04/17/2009 05:12 am ET Updated May 25, 2011

Menendez To Treasury: Investigate Morgan Stanley Bonuses Too

Senator Bob Menendez is urging the Treasury Department to look at the retention bonuses issued not just by AIG, but those handed out by fellow bailout recipient Morgan Stanley.

In a letter to Secretary Timothy Geithner, the New Jersey Democrat urges the administration to live by a clear standard that any company that needed rescue by TARP or bailout funds be prohibited from using that money on financial bonuses.

"As I explained in my previous letter, Morgan Stanley plans to pay out $3 billion in retention awards and went to great lengths to ensure that such payouts are not labeled as 'bonuses,' presumably because of the negative connotations associated with that title. The retention payments at AIG and Morgan Stanley are both essentially the same form of extra compensation, and they are not fully necessary to retain executives in this tough financial market. I urge you to use every legal means available to stop these retention awards at Morgan Stanley, so long as those firms are in receipt of taxpayer dollars.

"These payouts constitute misuse of taxpayer money and are an insult to hardworking families who are saving every penny and changing their way of life just to keep their heads above water. Some on Wall Street don't understand that they, more than anyone, cannot be permitted to carry on with business as usual. These times demand shared sacrifice, and since it seems that they will never take it upon themselves, we have to bring them to such an understanding."

On February 11, the Huffington Post reported that the merged entity of Morgan Stanley and Citigroup's Smith Barney, which had received a combined $50 billion in taxpayer funds, had rewarded financial advisers with "retention awards." The company, as Menendez notes, insisted on this phraseology, in large part because of its less controversial connotation.

"There will be a retention award. Please do not call it a bonus," said James Gorman, co-president of Morgan Stanley. "It is not a bonus. It is an award. And it recognizes the importance of keeping our team in place as we go through this integration."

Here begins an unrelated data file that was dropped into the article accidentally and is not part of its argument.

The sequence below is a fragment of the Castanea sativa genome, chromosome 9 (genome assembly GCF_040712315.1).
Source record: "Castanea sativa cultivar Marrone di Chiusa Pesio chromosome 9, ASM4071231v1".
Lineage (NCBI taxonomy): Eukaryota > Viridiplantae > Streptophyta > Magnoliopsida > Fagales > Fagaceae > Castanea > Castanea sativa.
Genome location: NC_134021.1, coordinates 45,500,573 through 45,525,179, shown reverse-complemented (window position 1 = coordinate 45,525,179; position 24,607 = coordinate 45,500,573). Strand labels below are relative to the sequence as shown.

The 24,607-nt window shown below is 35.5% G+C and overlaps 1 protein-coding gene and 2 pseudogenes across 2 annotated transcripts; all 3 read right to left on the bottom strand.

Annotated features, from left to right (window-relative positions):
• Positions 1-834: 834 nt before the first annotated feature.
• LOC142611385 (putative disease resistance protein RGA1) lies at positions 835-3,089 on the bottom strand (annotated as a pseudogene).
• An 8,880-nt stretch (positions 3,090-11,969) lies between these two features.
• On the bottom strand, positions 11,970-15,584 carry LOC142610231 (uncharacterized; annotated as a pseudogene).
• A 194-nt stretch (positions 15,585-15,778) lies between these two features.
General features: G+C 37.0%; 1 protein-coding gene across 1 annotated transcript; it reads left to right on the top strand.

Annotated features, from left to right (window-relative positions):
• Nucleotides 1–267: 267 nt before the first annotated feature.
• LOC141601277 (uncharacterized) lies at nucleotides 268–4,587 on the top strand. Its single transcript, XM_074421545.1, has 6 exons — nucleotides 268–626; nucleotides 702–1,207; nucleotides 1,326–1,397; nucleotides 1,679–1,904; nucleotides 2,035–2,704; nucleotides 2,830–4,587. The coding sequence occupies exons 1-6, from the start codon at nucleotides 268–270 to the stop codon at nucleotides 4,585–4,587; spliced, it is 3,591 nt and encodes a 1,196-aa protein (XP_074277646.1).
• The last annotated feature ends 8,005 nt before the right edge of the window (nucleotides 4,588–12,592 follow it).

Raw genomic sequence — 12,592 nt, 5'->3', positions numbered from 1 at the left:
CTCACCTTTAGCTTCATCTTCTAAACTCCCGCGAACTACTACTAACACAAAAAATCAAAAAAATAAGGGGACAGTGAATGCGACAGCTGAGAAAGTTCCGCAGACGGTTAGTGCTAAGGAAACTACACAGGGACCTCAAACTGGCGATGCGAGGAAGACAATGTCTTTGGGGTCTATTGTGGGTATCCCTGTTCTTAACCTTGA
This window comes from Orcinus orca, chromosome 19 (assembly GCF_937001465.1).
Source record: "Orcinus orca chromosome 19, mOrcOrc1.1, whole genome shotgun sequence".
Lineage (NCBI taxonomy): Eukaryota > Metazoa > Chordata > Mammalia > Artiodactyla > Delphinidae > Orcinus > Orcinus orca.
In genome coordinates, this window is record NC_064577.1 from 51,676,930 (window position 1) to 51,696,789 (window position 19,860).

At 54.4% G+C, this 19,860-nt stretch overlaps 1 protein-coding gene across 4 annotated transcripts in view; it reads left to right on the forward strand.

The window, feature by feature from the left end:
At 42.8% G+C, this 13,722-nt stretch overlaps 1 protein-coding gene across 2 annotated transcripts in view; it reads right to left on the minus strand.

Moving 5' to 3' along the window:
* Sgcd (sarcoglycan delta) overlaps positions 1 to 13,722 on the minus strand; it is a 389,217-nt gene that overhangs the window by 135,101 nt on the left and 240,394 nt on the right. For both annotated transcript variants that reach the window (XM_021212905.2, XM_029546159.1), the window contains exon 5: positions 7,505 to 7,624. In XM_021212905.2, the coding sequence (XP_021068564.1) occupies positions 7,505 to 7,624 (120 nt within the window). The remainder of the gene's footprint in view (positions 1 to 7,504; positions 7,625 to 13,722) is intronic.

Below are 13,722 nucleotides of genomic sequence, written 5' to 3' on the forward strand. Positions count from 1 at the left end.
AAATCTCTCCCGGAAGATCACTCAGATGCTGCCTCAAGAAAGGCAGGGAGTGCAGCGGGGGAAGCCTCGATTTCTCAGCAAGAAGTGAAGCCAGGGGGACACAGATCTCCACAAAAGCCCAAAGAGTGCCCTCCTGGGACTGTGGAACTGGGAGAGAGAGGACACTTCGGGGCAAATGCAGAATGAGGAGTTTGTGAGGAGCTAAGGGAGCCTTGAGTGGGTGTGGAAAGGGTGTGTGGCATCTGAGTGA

Read the entire letter: here.

The revelation of these payments sparked a bit of anger from Congress, though nothing like the reaction to news that AIG had paid $165 million in bonuses to senior advisers. The two payouts are similar in that the goal of the bonus program is to both honor labor contracts and keep employees in their current capacities. Officials at both Morgan Stanley and AIG have insisted that without such payments, critical members of their work forces would leave in droves to higher paying firms. In private, officials with Morgan Stanley noted that the salaries of financial advisers are largely dependent on the bonuses that they receive.

"Keep in mind, wealth management divisions at Merrill and at Smith Barney have never shown an operating loss," one employee at a brokerage firm told the Huffington Post. "These are very profitable organizations because there is a very talented sales force who do very well for their clients. We are being paid retention deals so those talent advisers don't leave and become independent advisers. So you understand the benefit for an adviser to going independent, you need to understand how they are paid -- they keep approximately 90% of whatever commissions are generated. A wire house financial adviser keeps around 43-46%. Is it more profitable to go independent -- yes. That is the reason why these retention deals are being done."